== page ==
The updated protocol “addresses content that does not violate our Community Standards but that contributes to the sort of risk that materialized on January 6th, such as content that delegitimizes an upcoming election or is related to QAnon,” Clegg wrote. Meta may suppress distribution of such posts and for repeated offenses, temporarily limit access to Meta’s advertising tools. The company could also choose to remove the reshare button on posts that violate those guidelines or prevent them from being run as ads. Meta could take similar steps if Trump posted something that “violates the letter” of its community guidelines but that it deems newsworthy.
“We know that any decision we make on this issue will be fiercely criticized,” Clegg wrote. “Reasonable people will disagree over whether it is the right decision. But a decision had to be made, so we have tried to make it as best we can in a way that is consistent with our values and the process we established in response to the Oversight Board’s guidance.”
Setting the two-year suspension
Platforms like Facebook and Twitter earlier removed or labeled certain posts by the president that they believed to be harmful before ultimately choosing to block his account.
On the evening of Jan. 6, 2021 Facebook said that “two policy violations” on Trump’s page would trigger a 24-hour block on its platforms. The next day, the company said in a statement that it felt “the risks of allowing President Trump to continue to use our service during this period are simply too great,” and said the ban would last “for at least the next two weeks,” through the inauguration.
On the day of Biden’s inauguration, the company said it was referring the suspension to its independent Oversight Board, which Facebook established to make binding content decisions. The Oversight Board said Facebook should set a timeline for reevaluating its decision, which Facebook determined in June 2021 should be two years from Trump’s January 7, 2021 suspension.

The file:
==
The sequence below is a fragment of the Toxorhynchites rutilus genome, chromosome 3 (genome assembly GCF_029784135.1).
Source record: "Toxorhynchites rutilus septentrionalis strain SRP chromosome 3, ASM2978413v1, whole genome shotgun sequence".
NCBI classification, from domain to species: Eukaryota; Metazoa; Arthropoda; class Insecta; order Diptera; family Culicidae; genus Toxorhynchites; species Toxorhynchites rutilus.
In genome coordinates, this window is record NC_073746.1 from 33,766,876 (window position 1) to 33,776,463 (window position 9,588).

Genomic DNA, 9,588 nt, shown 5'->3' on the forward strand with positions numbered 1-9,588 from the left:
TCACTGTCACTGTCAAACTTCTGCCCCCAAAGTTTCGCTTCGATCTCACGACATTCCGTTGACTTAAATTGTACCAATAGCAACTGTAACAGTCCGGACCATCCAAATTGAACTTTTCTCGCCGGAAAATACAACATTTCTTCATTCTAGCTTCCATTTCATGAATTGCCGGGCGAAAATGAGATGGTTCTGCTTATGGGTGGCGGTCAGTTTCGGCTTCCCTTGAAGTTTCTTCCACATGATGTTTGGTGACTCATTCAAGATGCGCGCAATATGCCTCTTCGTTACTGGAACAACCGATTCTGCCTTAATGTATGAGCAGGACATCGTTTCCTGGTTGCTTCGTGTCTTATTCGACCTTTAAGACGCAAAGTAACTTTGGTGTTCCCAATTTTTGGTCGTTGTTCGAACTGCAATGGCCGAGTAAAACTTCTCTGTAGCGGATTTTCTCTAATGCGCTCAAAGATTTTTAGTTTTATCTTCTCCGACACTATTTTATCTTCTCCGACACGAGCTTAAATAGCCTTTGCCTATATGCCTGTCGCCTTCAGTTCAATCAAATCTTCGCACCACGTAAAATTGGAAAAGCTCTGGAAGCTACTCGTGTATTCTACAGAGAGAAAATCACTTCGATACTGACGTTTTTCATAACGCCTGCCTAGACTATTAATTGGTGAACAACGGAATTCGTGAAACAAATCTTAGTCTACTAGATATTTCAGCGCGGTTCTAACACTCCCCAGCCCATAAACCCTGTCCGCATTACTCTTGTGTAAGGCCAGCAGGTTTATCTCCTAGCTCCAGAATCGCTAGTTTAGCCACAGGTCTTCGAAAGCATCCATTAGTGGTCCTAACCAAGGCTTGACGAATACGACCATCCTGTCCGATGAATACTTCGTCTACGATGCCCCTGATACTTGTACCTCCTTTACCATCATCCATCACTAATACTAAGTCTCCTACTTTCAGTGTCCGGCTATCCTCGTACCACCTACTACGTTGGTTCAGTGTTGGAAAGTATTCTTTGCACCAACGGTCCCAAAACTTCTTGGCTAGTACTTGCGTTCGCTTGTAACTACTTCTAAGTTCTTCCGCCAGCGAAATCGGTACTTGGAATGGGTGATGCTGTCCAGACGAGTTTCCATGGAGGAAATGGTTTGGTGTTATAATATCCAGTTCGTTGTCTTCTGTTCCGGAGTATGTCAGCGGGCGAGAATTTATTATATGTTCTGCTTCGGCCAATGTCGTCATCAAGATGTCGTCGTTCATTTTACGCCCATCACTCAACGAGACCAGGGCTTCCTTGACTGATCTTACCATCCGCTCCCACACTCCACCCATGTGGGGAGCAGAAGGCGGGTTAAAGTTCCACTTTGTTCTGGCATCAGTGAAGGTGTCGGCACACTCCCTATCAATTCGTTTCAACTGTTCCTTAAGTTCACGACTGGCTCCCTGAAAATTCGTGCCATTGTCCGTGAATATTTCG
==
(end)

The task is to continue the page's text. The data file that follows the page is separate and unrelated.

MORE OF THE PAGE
In a blog post announcing the timeframe, Facebook executive Nick Clegg said the decision on whether to reinstate Trump’s account would be based on “whether the risk to public safety has receded,” accounting for “instances of violence, restrictions on peaceful assembly and other markers of civil unrest.”
Should Trump be allowed back onto the service, Clegg said at the time, there would be “a strict set of rapidly escalating sanctions that will be triggered if Mr. Trump commits further violations in future, up to and including permanent removal of his pages and accounts.”
Trump has since moved his musings to Truth Social, an app he’s backed that closely resembles Twitter and is led by former Rep. Devin Nunes, R-Calif.
Twitter’s new owner Elon Musk lifted the platform’s suspension of Trump last year, though the former president has yet to resume tweeting from his account.
Subscribe to CNBC on YouTube.
WATCH: House Minority Leader Kevin McCarthy recorded venting his opinions about Jan. 6